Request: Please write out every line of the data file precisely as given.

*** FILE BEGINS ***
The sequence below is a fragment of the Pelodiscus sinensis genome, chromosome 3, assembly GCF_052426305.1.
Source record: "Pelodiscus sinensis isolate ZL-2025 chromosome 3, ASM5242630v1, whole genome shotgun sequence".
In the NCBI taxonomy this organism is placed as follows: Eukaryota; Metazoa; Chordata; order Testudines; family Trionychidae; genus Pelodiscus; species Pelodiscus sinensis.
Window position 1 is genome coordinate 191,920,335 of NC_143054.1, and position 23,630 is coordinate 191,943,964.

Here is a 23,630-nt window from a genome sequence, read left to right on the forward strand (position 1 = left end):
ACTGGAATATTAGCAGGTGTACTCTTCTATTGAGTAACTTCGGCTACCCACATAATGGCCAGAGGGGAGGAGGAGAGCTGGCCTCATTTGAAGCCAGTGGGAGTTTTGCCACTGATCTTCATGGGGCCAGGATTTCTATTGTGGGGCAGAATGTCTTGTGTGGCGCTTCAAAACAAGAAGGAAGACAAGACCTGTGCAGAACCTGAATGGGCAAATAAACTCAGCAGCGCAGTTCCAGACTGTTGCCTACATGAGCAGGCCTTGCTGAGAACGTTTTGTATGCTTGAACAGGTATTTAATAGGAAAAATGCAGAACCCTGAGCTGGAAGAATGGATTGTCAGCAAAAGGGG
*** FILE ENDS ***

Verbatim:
The sequence below is a fragment of the Pelodiscus sinensis genome, chromosome 3, assembly GCF_052426305.1.
Source record: "Pelodiscus sinensis isolate ZL-2025 chromosome 3, ASM5242630v1, whole genome shotgun sequence".
In the NCBI taxonomy this organism is placed as follows: Eukaryota; Metazoa; Chordata; order Testudines; family Trionychidae; genus Pelodiscus; species Pelodiscus sinensis.
Window position 1 is genome coordinate 191,920,335 of NC_143054.1, and position 23,630 is coordinate 191,943,964.

Here is a 23,630-nt window from a genome sequence, read left to right on the forward strand (position 1 = left end):
ACTGGAATATTAGCAGGTGTACTCTTCTATTGAGTAACTTCGGCTACCCACATAATGGCCAGAGGGGAGGAGGAGAGCTGGCCTCATTTGAAGCCAGTGGGAGTTTTGCCACTGATCTTCATGGGGCCAGGATTTCTATTGTGGGGCAGAATGTCTTGTGTGGCGCTTCAAAACAAGAAGGAAGACAAGACCTGTGCAGAACCTGAATGGGCAAATAAACTCAGCAGCGCAGTTCCAGACTGTTGCCTACATGAGCAGGCCTTGCTGAGAACGTTTTGTATGCTTGAACAGGTATTTAATAGGAAAAATGCAGAACCCTGAGCTGGAAGAATGGATTGTCAGCAAAAGGGG